Talman and other industry personnel worked through the week to bring systems back online. This was finally achieved early this week, allowing the resumption of sales across the country on Wednesday. Both buyers and sellers alike, were pleased to be able to return to auction rooms, to resume the change of ownership of Australian wool. Due to the backlog of wool that was unable to be sold in Week 35, the overall national quantity increased significantly – the 62,217 bales on offer was the largest weekly figure since 2008.

The market opened solidly, with wools selling at similar levels to those achieved at the previous sale (Feb. 20). As the sale progressed however, prices continually deteriorated, with the lesser-style lots and those with poor additional measurement results recoding the largest falls.

Across the country the individual Micron Price Guides fell by 5 to 84 cents for the week, with the Western region recording the biggest falls. On the back of these losses the AWEX Eastern Market Indicator lost 19 cents for the series, closing the week at 1,562 Australian cents.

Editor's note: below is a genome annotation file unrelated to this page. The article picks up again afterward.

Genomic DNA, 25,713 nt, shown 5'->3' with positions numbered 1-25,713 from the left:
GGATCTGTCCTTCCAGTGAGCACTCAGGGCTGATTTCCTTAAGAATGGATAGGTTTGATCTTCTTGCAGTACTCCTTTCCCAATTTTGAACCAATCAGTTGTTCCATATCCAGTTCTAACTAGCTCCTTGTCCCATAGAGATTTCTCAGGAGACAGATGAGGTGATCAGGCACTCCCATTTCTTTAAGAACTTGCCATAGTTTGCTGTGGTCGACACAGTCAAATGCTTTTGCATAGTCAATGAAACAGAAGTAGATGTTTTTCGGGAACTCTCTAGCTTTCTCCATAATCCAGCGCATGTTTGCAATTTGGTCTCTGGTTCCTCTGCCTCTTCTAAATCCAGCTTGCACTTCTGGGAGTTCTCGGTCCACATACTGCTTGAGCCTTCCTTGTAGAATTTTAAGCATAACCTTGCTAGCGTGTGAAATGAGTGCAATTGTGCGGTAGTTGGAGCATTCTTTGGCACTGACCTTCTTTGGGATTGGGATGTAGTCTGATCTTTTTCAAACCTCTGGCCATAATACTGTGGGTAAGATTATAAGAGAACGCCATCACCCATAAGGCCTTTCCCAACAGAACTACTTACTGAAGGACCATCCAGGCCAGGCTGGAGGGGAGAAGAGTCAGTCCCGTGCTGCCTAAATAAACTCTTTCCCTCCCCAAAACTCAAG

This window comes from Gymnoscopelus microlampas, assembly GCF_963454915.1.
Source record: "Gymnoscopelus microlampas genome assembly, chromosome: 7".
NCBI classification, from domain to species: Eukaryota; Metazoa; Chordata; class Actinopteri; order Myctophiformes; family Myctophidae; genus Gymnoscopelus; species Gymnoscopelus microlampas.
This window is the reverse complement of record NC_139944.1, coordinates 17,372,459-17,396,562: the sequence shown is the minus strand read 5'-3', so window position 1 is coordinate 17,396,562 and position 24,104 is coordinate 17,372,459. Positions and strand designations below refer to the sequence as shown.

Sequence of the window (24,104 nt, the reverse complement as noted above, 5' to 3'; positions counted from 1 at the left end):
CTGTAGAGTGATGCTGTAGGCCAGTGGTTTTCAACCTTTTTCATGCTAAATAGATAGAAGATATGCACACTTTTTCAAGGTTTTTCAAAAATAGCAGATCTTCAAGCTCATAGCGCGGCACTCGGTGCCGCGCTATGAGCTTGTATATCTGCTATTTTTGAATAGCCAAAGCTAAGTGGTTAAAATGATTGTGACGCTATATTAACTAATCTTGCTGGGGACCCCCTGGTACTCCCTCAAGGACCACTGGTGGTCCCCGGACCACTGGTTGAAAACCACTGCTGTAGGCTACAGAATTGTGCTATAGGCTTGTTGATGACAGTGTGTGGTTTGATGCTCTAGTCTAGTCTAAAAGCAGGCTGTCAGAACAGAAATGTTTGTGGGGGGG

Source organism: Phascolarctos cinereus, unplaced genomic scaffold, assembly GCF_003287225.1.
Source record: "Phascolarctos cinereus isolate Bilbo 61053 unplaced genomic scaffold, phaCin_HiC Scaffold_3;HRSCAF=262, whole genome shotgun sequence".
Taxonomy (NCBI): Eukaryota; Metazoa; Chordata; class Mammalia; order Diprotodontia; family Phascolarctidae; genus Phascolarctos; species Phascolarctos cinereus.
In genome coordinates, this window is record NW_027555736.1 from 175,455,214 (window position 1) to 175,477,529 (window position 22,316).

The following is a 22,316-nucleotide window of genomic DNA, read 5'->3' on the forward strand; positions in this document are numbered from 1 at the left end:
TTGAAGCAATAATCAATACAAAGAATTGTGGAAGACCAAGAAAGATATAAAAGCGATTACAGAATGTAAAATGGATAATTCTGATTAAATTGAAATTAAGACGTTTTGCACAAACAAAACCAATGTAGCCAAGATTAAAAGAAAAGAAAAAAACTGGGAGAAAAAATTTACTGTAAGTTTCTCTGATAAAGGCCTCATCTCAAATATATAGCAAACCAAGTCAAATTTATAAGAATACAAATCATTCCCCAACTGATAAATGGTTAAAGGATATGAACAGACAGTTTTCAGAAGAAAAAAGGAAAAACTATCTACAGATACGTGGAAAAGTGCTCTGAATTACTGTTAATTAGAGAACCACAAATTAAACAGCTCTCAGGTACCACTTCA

Source: AWEX


Livestock Conservancy Highlighting Heritage Sheep

Check out the Livestock Conservancy’s Facebook, Instagram and Twitter accounts this month as the group will be highlighting heritage sheep breeds all month on social media.

The Hog Island and Gulf Coast Native breeds have already taken their turns in the spotlight. Which breed will be featured next? Tune in to find out.


Congressional Leaders Support NEPA Modernization

On Wednesday, House Republican Whip Steve Scalise (La.) and Rep. Dan Newhouse (Wash.) led a joint House Energy Action Team and Congressional Western Caucus letter signed by 130 members in support of the Council on Environmental Quality’s efforts to modernize the National Environmental Policy Act.

“In our districts across the country, we constantly hear about the opportunities lost when projects are stalled by NEPA’s increasingly time consuming and unnecessary red tape,” the letter reads. “As we travel throughout our communities, we experience these failures as we encounter crumbling roads and closed-off bridges that may wait years for repair. We all want better roads, stronger bridges, and improved infrastructure, but without NEPA reform that reality is years away.”

The American Sheep Industry Association recently endorsed NEPA modernization efforts by the Trump Administration.

The letter is an effort on behalf of the House Energy Action Team and Congressional Western Caucus to encourage and support the Trump Administration’s efforts to streamline and modernize NEPA in order to encourage environmental leadership while eliminating the negative effects of permitting delays for critical infrastructure projects in communities across the United States.

Click Here to read the full letter.